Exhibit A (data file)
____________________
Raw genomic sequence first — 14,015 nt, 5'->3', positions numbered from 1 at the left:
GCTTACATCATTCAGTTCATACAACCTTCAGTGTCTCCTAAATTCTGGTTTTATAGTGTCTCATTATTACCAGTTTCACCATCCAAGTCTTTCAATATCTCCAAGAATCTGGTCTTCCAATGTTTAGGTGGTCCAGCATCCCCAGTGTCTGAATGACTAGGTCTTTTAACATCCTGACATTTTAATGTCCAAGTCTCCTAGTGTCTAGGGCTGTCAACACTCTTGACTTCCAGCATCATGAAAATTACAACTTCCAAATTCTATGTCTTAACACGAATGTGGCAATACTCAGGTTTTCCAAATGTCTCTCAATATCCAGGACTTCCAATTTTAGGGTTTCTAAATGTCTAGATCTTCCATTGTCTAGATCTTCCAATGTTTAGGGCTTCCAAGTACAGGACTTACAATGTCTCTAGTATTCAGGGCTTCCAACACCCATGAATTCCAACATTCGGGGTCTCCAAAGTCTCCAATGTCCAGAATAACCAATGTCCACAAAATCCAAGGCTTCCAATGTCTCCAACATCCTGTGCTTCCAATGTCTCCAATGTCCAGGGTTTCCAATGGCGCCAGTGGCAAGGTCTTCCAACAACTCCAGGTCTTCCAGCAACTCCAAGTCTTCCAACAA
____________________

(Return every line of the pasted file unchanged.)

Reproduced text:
Raw genomic sequence first — 14,015 nt, 5'->3', positions numbered from 1 at the left:
GCTTACATCATTCAGTTCATACAACCTTCAGTGTCTCCTAAATTCTGGTTTTATAGTGTCTCATTATTACCAGTTTCACCATCCAAGTCTTTCAATATCTCCAAGAATCTGGTCTTCCAATGTTTAGGTGGTCCAGCATCCCCAGTGTCTGAATGACTAGGTCTTTTAACATCCTGACATTTTAATGTCCAAGTCTCCTAGTGTCTAGGGCTGTCAACACTCTTGACTTCCAGCATCATGAAAATTACAACTTCCAAATTCTATGTCTTAACACGAATGTGGCAATACTCAGGTTTTCCAAATGTCTCTCAATATCCAGGACTTCCAATTTTAGGGTTTCTAAATGTCTAGATCTTCCATTGTCTAGATCTTCCAATGTTTAGGGCTTCCAAGTACAGGACTTACAATGTCTCTAGTATTCAGGGCTTCCAACACCCATGAATTCCAACATTCGGGGTCTCCAAAGTCTCCAATGTCCAGAATAACCAATGTCCACAAAATCCAAGGCTTCCAATGTCTCCAACATCCTGTGCTTCCAATGTCTCCAATGTCCAGGGTTTCCAATGGCGCCAGTGGCAAGGTCTTCCAACAACTCCAGGTCTTCCAGCAACTCCAAGTCTTCCAACAA